Everyone called Katherine Johnson a ‘computer.’ Because, by accurate calculation, he used to determine the rocket’s flight path. That, too, with his own hands. There was no computer, no modern technology in today’s state.
John Glenn was the first American to orbit the earth in space because he had a ‘human computer’ like Catherine. Without Catherine, Neil Armstrong might never have set foot on the moon. His accurate calculations sent astronauts into space and brought them back safely.
Received posthumous recognition
Katherine Johnson is being awarded the National Geographic Society’s Hubbard Medal this year for her significant contribution to space exploration. He didn’t go into space physically, but there would be nothing called space missions if it weren’t for him. Catherine died last February at the age of 101.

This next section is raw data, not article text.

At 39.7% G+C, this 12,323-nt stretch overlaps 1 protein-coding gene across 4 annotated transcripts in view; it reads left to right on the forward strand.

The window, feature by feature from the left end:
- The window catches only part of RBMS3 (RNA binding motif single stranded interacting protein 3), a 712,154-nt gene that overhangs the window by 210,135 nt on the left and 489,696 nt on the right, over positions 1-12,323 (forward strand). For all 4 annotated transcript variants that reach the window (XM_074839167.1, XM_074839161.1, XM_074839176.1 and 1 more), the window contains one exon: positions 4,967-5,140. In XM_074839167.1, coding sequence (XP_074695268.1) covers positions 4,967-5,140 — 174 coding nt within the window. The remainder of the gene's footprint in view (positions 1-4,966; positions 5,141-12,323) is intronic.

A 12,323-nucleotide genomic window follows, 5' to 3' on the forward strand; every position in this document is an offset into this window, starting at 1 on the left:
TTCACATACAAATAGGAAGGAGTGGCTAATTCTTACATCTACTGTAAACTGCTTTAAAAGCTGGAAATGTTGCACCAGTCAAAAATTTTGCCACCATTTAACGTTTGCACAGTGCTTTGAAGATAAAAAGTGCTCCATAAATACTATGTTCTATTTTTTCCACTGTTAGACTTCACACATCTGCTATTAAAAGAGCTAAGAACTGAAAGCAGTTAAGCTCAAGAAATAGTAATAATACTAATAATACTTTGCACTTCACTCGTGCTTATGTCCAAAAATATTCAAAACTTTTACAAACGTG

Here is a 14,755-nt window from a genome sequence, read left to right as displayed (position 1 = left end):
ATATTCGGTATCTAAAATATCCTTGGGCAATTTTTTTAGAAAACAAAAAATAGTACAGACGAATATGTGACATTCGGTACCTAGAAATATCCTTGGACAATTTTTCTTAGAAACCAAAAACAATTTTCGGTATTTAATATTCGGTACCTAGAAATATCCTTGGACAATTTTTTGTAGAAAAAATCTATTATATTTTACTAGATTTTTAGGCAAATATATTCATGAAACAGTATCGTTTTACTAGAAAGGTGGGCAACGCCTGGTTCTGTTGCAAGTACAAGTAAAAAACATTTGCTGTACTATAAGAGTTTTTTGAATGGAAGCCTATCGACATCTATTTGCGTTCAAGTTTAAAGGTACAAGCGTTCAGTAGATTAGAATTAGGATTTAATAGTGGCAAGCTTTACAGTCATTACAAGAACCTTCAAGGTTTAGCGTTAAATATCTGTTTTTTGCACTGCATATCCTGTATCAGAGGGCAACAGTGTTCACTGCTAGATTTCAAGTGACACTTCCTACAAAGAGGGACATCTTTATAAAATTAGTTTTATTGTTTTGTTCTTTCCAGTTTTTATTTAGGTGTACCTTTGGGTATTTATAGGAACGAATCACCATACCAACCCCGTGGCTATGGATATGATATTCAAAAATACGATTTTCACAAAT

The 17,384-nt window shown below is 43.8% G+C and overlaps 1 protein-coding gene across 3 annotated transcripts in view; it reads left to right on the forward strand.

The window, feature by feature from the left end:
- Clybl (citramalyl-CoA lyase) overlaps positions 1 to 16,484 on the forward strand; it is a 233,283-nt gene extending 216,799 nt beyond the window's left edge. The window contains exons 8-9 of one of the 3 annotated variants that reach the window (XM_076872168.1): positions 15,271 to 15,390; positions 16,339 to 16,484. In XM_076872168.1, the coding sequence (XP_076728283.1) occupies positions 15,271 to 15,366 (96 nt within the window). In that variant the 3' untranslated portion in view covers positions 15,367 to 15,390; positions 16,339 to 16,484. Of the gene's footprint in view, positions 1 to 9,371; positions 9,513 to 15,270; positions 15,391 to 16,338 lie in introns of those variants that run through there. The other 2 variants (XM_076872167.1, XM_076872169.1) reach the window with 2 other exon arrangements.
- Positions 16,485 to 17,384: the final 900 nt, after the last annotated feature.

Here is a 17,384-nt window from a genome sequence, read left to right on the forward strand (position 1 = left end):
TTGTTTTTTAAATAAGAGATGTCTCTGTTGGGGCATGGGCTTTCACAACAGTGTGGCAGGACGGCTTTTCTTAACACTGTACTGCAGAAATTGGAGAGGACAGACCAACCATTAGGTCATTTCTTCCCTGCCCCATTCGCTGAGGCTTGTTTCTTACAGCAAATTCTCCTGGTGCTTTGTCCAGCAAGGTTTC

The astronauts of the Apollo lunar mission also received the same award. However, in 1969, the same year of the expedition. After so many days, even after her death, the National Geographic Society recognized Catherine’s work. He has received some recognition in his lifetime.
In 2016, NASA built a 40,000-square-foot laboratory named after Katherine Johnson at the cost of 30 million. Former United States President Barack Obama awarded him the Presidential Medal of Freedom. But he never expected recognition. He has always done his work in secret.
Jill Tyfenhaler, chief executive officer of the National Geographic Society, said in a statement at the Catherine Awards that astronauts on the Apollo 11 mission received the award 50 years ago. We are honored to recognize the work of the mathematician who made these missions possible.